We'll start off with Mr. Arnold for six minutes or less.
I will note that Dr. Reynolds has a hard stop at one o'clock our time, so if you have questions for Dr. Reynolds, you might want to get them in before that time slot.
We have Mr. Arnold, please, for six minutes or less.
I'd like to thank all six witnesses for participating in this important study.
I'll start off with a question for Mr. Mordecai and Mr. Korman.
Based on your experiences in working around fishery science in the Pacific region, what have your observations been in terms of how DFO plans, resources and handles science meant to support the decisions of the department and the minister?
Perhaps Mr. Mordecai can go first.
Well, there's been substantive research since that time, and you've heard some of it in Dr. Miller-Saunders' testimony, and others. I think progress has been made.
The challenge is that the questions they're trying to answer are very difficult, so throwing more money at it, and even cutting-edge research, is going to make it very difficult to ultimately establish how disease transfers from farms to wild fish, and how that translates into survival and, ultimately, returns of salmon. It's a very tough question.
I think some progress has been made, but clearly not enough to make some strong science-based decisions on the farms. There's a lot of uncertainty about their impacts at this point. I believe that uncertainty is going to remain for quite a while due to the challenge of the questions they face, in spite of the good research that's being done.
I have a question for Dr. Reynolds.
In earlier studies, it was mentioned that you could take all of the scientists involved here, lay them end to end and they would never reach a conclusion.
That is a critical issue, because we need to know, from your standpoint, what kind of advice is possible to give to a minister. With all of the uncertainties and all of the unknowns, what would a minister actually hear from science? In the process of trying to make a decision, would it be “Here's the data,” or would there be recommendations? What would that look like or what could it look like, given all of the factors that scientists have to deal with?
In cases like this, I think there are two issues that can help with this.
The first is a precautionary principle can be adopted. If it looks like there could be a problem, then a precautionary principle would suggest that you should assume there may well be one. That doesn't mean you necessarily shut everything down. Perhaps the recommendation to the minister would not go that far if there is so much uncertainty that we have to invoke the precautionary principle. It's well known that we should not be using that as a reason for inaction.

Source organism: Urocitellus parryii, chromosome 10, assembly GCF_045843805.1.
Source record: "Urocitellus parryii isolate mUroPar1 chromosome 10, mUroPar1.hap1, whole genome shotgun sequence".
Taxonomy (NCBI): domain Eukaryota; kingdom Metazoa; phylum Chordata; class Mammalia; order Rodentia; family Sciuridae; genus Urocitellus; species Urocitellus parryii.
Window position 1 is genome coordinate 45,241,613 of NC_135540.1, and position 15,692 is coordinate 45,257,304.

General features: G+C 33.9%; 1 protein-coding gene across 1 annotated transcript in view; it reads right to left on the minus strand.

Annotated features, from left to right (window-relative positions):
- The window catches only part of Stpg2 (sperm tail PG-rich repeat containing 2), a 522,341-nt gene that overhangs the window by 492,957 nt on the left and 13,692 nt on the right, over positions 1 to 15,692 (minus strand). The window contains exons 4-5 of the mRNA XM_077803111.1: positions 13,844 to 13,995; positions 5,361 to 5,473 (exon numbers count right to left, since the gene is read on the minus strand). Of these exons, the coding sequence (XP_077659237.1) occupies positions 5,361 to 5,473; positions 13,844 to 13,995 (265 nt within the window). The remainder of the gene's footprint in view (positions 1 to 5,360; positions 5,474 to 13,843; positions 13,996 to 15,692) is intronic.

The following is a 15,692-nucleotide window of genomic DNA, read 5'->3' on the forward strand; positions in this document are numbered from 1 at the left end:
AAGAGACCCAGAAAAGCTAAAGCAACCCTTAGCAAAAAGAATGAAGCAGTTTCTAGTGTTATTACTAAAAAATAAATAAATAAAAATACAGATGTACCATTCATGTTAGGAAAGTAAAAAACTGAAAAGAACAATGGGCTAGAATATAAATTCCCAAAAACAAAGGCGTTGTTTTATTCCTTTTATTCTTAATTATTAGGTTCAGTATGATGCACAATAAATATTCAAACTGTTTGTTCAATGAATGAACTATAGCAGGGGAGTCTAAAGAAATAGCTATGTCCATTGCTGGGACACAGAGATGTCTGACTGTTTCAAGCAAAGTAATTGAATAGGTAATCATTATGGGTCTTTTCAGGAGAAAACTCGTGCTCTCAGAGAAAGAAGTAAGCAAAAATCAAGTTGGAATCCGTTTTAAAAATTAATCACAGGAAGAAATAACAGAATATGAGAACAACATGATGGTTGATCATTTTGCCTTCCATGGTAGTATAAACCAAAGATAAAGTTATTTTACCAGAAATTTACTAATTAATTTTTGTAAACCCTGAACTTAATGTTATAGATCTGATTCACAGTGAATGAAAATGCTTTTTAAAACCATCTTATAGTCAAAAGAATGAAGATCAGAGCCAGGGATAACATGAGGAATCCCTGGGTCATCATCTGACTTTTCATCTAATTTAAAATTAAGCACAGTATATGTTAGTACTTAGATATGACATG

The other way to deal with this, though, is to look at the weight of evidence. We do that in science all the time. You could try to shoot down an individual study and say that it's just a correlation, for example, but eventually, the number of studies that are all pointing in the same direction by independent researchers could become overwhelming. The advice to the minister could be, “There is uncertainty in a complex problem, but the weight of evidence points to this, and, therefore, here are the potential options.”
Yes. I think science comes first and science can point toward the state of the problem, if you think of it as a problem. It can also be used to consider potential solutions.
For example, Dr. Korman mentioned that they wrote that report, which would have also modelled the effects of different potential management actions on benefiting the steelhead. You can model or advise on what the potential options are and what are mostly likely to be effective. The minister then can take that information about the options and what the science is that is supporting those options, and then bring in these other factors that they have to consider, the trade-offs and the people who will be harmed by the management actions, for example.
As long as that's done in a transparent and open way so that people can see where the science enters and what other factors were being considered, then that would certainly be a process that I think a lot of people could sign up to.
I thank all the witnesses, whose words are truly enlightening.
I'm going to turn to Mr. Robert.
You presented a section on other sciences, such as sociology or economics, which would allow DFO to make decisions and give directives more adapted to the social reality. I found that very interesting.
Could you tell me more about that? Does that mean that there are no sociologists or economists coming in to shed additional light on DFO decisions at the moment?
I fully agree with you.
I want to come back to the issue of herring and mackerel. At the moment we are hearing about all sorts of human tragedies on the ground. I think the Department of Fisheries and Oceans might benefit from considering not only the fish stocks, but also the human side of the fishery.